Today I am explaining why I believe savvy investors will continue to give beleaguered supermarket giant Tesco (LSE: TSCO) short shrift.
Lewis fails to assuage concerns
Although Tescos new chief executive Dave Lewis has now been in the job for 103 days, he is still to spell out a clear strategy to turn around the ailing supermarkets fortunes, much to the chagrin of the City and private investors alike.
The new man was berated again this week for failing to reveal a clear strategy as he spelled out yet another profit warning at the firm, the fifth such downgrade in this year alone. Lewis was criticised for failing to provide details at the time of Tescos half year report back in October, Lewis apparently holding back details for fear of giving an edge to the competition.
But with the share price continuing to haemorrhage the stock has dived 47% since the turn of the year and recently touched 14-year lows around 168.75p per share Lewis and his team need to recognise the extraordinary patience of long-standing investors and share its plans with the market.
2 + 2 = 5?
Of course the rot set in at Tesco long before Lewis took over, however. From the reputational damage of the horsemeat scandal early last year, through to the firms humiliating withdrawal from the US by dumping its Fresh & Easy outlets, the supermarket can be accused of behaving with terrific arrogance and taking its established UK customer base and supplier network for granted.
And as the suspension of seven senior executives since its 263m profit overstatement for the first six months of fiscal 2015 came to light a development that has prompted an investigation by the Serious Fraud Office the problems run far beyond Lewis, and investors will continue asking questions over the standards of accountancy at the firm.
Indeed, Tesco stated this week that trading profit for the current year will not exceed 1.4bn this year. This is around 1bn short of the figure it put out barely four months ago with its guidance of 2.4bn-2.5bn.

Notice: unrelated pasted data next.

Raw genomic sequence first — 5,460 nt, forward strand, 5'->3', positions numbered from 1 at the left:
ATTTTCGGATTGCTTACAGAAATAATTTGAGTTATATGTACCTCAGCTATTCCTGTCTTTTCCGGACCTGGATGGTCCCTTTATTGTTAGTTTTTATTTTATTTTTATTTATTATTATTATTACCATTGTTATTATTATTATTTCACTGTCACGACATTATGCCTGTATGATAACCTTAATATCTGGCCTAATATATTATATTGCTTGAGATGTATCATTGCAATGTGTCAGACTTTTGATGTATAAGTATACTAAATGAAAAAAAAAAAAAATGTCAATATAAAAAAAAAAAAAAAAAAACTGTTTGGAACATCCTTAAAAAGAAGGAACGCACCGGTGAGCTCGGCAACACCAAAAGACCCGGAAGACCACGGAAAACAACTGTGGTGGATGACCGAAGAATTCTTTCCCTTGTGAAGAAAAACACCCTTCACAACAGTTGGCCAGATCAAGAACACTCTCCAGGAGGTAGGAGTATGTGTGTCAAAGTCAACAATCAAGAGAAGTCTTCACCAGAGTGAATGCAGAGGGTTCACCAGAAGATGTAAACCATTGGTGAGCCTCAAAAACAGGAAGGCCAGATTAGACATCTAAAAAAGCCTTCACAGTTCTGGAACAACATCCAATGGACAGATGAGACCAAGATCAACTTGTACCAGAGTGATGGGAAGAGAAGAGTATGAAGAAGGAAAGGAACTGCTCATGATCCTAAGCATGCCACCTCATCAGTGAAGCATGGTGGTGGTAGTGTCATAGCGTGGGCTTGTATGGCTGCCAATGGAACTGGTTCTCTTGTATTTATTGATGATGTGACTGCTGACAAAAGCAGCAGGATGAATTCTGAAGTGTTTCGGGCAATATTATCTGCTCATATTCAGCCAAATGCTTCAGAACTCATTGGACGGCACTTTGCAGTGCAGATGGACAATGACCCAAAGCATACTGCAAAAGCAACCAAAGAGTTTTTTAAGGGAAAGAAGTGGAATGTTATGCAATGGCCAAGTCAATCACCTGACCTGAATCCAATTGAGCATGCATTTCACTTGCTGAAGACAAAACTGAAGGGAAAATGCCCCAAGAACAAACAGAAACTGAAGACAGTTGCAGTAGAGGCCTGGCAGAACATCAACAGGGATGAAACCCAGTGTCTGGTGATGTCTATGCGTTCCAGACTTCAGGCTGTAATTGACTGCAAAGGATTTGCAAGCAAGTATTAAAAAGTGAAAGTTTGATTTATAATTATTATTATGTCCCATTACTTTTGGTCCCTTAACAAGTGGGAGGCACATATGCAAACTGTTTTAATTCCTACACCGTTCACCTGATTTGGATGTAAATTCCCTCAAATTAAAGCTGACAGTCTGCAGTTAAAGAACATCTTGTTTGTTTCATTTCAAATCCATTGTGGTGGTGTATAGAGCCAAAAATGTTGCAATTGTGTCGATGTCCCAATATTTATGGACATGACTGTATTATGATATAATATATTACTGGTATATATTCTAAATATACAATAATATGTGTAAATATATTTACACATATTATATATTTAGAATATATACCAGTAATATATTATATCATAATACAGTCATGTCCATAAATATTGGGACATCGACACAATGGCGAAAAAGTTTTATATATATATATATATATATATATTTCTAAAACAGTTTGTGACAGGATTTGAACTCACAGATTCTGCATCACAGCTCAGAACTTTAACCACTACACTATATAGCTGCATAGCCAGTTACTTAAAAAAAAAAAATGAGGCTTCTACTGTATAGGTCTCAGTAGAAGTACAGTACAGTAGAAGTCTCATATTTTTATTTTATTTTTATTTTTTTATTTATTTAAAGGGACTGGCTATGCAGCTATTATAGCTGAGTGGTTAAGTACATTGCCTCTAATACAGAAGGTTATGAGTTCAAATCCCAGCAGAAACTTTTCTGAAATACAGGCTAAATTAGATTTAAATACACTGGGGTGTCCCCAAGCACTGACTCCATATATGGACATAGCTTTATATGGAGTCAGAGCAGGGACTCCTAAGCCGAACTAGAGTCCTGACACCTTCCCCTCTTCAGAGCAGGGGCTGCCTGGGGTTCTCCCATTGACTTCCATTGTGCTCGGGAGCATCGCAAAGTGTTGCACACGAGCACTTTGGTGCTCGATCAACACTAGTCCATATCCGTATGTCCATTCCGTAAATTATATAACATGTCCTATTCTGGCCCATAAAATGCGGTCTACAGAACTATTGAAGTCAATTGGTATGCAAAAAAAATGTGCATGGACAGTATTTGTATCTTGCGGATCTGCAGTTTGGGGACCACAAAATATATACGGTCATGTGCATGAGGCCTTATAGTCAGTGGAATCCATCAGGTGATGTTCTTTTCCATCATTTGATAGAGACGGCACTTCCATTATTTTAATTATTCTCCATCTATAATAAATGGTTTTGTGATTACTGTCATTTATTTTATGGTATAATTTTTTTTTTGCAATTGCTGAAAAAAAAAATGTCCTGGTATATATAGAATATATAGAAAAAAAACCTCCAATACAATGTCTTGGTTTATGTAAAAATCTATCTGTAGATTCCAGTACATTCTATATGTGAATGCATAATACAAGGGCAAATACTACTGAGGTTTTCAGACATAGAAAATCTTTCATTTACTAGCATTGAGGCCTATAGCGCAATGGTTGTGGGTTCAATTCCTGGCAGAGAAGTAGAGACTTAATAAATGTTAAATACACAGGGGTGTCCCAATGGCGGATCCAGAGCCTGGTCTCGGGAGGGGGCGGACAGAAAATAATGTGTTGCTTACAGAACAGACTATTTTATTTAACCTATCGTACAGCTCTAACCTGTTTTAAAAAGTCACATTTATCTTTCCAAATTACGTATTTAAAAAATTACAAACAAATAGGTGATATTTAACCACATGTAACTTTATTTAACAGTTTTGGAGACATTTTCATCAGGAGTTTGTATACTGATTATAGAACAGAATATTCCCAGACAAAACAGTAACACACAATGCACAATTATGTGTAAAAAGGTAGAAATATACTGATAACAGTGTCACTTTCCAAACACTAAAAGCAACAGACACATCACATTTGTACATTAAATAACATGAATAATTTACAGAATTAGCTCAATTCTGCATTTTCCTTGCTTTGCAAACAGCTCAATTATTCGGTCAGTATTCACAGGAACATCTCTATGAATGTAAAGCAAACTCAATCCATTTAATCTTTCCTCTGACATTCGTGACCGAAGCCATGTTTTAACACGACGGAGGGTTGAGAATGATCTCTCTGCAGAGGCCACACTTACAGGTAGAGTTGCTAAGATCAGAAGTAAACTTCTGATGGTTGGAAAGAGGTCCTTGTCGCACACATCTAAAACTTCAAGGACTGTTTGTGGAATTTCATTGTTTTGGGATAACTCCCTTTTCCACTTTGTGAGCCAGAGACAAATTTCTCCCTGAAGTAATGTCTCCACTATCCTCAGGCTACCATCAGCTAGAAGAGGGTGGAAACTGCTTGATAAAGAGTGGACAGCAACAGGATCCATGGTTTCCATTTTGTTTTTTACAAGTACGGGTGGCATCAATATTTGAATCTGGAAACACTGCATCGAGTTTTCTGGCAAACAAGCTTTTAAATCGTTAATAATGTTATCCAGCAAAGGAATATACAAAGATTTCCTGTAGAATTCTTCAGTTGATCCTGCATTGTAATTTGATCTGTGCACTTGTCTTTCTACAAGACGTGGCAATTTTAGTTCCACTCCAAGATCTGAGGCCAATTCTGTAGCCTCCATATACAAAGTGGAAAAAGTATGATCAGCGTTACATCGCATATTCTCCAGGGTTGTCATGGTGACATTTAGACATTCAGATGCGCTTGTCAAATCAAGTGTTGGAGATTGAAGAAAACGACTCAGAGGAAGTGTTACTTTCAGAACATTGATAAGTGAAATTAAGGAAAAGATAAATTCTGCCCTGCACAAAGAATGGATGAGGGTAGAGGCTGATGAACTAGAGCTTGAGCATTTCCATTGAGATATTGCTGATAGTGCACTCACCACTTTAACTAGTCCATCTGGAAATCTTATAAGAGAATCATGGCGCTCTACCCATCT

Shareholders are already taking action against these shoddy accounting practices, and legal firm Stewarts Law is rounding up hundreds of British private and institutional investors seeking compensation for the foggy first-half profit projections. Many investors in the US are also seeking redress.
No way back?
Tesco seems to have finally woken up to the structural problems facing the countrys major established chains, but the game has changed since then and the business may be powerless to stem the tide.
The 2008/2009 global recession pushed shoppers into the hands of discounters like Aldi and Lidl and showed the British public that they can fill their trolleys for much less. Meanwhile the rising popularity of premium outlets like Waitrose is also leaving Tesco scrabbling around for crumbs in an increasingly-shrinking middle tier.
Indeed, City analysts see no end to Tescos woes any time soon, with last years 5% earnings dip expected to worsen in the year concluding February 2015 with a 49% drop. An expected 6% fall in fiscal 2016 represents something of a recovery, but I believe the days of Tesco enjoying robust earnings growth have been consigned to history.
With the new kids on the block ploughing billions into ramping up their UK operations, and Tescos presence in online and convenience becoming ever-more congested, any signs of a turnaround at the beleaguered chain looks set to remain elusive.
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